The Lorelei Signal
Memories of Air
Written by Josie Gowler / Artwork by Marcia Borell
The silk curtains flapped in the breeze, waking me up. I squinted against the bright morning light. I tried to push myself up into a sitting position on the bed and instantly regretted it. Clasping my bandaged right hand with my left, my lengthy swearing confirmed I had no place in the sumptuous bedroom I’d found myself in.
The oak door at the far end of the room opened and a neatly-tabarded older woman came fussing in. I spotted a little wooden stool, just outside the door. “How are you feeling, dear?” she asked, checking a bandage on my forehead.
“Splitting headache,” I replied. I stared at my injured hand, and cringed when she touched my bruised ribs. My knee didn’t look too good, either. Whatever had happened to me, I’d been struck or landed on my right side.
The old lady clucked around me like a demented hen. After a while she decided I was definitely going to live and stood back, satisfied. “Are you hungry?”
“Ravenous,” I answered, noticing the smell of breakfast for the first time.
“Well, when you’re ready, come out to the balcony and we’ll get you something to eat.” She pointed to a washstand and a clean white tunic on the chair next to it.
I stood up, wincing as I did so. “Where am I?” I asked.
“In the Vizier’s palace. Come along, breakfast is waiting.” She turned to leave.
“No, wait, please.” I reached out and gently caught her arm. She smiled. “I have another question. Who am I?”
Her next smile was a thin wisp compared with its predecessors. “You’ll remember, soon enough.”
I let her arm go and she left, gently closing the door behind her.
I limped to the washstand, thoughts bouncing and hovering. Everything was indistinct, just out of reach. I looked nervously at the door. How could I go out there when I had no idea who I was, what I was doing, how I’d been injured? Washing, I caught a faint whiff of gunpowder. It felt like a slap. What the hell had I been involved in? I scrubbed furiously.
Changing into the white tunic, I made my way out of the bedroom, past an ornate dining area and onto a wide balcony. I gasped at the view: beautiful gardens stretched away into a distance truncated by a mountain range.
A tall man walked towards me. “There’s a storm to fend off,” he said.
“That’s a shame, it’s such a nice morning,” I replied. I gestured to the food laid out on a wide table. “Shall we?”
“I’ll fetch yours,” he offered, indicating my injured hand. Grateful, I hobbled to the table and sat down, admiring the view. The breeze ruffling my hair reminded me of… something.
He returned and put a very large plate of food on the table, picked up my knife and fork and chopped the sausages and bacon into bite-sized pieces. I tried not to laugh when he set it in front of me and sat down opposite with his breakfast.
“So… how long have we been married?” I asked.
He looked startled but delighted. “You remember our wedding?”
“No. It’s just that you’ve served me breakfast – skipping the fried rye bread, which you clearly know I don’t like – and cut up my food for me without offering to do so first.” I skewered a piece of mushroom on my fork. “I’d say that was a pretty good sign that we’re married.”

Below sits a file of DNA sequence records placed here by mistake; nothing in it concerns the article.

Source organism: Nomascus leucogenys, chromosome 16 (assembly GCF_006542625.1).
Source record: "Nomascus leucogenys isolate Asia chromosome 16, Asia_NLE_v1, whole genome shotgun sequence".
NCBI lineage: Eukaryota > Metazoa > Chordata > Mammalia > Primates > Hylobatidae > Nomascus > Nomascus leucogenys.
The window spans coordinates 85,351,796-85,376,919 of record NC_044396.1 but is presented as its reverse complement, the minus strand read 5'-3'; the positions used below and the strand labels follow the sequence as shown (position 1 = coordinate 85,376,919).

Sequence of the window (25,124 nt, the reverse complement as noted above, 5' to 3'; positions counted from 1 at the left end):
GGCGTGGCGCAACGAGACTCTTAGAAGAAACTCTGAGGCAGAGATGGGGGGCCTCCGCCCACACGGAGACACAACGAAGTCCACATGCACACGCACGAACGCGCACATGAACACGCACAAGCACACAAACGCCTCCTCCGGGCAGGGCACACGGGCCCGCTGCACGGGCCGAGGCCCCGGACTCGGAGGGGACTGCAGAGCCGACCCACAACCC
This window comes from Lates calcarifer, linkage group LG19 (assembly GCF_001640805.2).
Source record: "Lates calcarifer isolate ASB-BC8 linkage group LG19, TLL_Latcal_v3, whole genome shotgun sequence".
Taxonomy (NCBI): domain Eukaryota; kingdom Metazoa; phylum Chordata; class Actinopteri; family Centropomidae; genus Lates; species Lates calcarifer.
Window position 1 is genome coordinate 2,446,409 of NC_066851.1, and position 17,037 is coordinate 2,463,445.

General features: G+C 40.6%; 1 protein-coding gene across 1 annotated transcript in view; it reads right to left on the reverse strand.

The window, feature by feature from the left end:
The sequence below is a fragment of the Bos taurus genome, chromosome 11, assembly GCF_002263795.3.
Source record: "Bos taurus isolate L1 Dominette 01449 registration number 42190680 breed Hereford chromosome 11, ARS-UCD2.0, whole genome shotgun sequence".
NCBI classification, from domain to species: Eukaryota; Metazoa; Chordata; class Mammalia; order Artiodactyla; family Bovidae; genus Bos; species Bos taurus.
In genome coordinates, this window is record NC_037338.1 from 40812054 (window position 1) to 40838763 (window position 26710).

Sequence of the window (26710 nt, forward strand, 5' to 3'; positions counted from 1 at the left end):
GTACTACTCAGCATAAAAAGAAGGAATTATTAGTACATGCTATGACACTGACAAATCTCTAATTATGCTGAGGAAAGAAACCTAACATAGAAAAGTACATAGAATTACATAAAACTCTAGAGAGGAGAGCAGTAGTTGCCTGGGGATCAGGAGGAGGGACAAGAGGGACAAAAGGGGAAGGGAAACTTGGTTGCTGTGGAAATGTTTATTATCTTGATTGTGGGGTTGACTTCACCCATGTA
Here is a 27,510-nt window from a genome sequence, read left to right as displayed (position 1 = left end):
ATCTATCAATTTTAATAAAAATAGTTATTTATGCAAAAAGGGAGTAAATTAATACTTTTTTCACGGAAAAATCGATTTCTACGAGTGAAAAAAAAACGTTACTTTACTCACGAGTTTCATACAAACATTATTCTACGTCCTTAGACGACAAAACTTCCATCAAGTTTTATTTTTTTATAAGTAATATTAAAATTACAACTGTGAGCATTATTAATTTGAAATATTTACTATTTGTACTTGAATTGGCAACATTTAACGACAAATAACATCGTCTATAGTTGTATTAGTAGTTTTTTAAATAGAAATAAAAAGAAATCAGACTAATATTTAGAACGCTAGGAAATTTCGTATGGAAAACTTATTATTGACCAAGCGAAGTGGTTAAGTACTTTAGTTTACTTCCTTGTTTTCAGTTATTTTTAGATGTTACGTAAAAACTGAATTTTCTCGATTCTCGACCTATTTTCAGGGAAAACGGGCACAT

He laughed. “Five years.”
The breeze flicked at my hair again and in the distance the noon cannon boomed.
The floodback. Stars burst in my vision. I grasped the edge of the table to steady myself.
“Andoria?” It was Jodiro, my husband. He had reached across the table to hold my hand but sounded leagues away.
“Jodiro Stormfend,” I muttered. So he hadn’t been talking about the weather earlier: he’d been trying to see if I remembered his name.
“I’m fine,” I said, sitting up straight and shaking my head to clear it. “What a night. Was it a success?”
“A total success,” he confirmed. “Armaments factory destroyed. It’ll set the Thalassocracy’s war effort back by a year at least.”
“So all good apart from me being knocked out of the airship while escaping. I’m going to get teased by the squad forever for that. Still, nice of them to come back for me.” I shook my head and tutted. “Getting caught in my own blastwave.”
“Can’t have it all, eh?”
“So what’s the next target?” I asked, munching my breakfast like I hadn’t eaten in days. “We’re going to have to keep the momentum up.”
“Dockyards,” Jodiro replied.
Jodiro looked put out. “Well, you’re the one who found out they were developing their own airships.” He sighed. “You’ve forgotten, haven’t you?”
“Just like you’d forgotten who the old lady was.”
“Yes, no wonder she was put out. Poor mother. Still, a war’s a war.” I ate a piece of sausage. “So usual protocol, dockyards as soon as we can and get Dayell to spellcast forgetting on me so I can’t blab if I get caught whilst laying the charges?”
Jodiro sighed. “I suppose so. It’s just….” He stared down at his food.
“Every time you come back from a mission, you’ve forgotten a tiny bit more.” He fought back tears. “I don’t know how long you can go on like this.”
“Until the war is over, of course,” I said, realising as I did so that that was the response I always gave.
And always would give, until the war really was over or I didn’t remember it any more.
Josie Gowler has had short stories published in Lorelei Signal, 365 Tomorrows, Every Day Fiction, Bewildering Stories, Theaker's Quarterly Fiction and Perihelion. She specialises in weird tales set in the English Fens and science fiction and fantasy short stories; it's fun when these all overlap.
In her non-writing spare time, Josie is a Napoleonic re-enactor, another source of short story inspiration.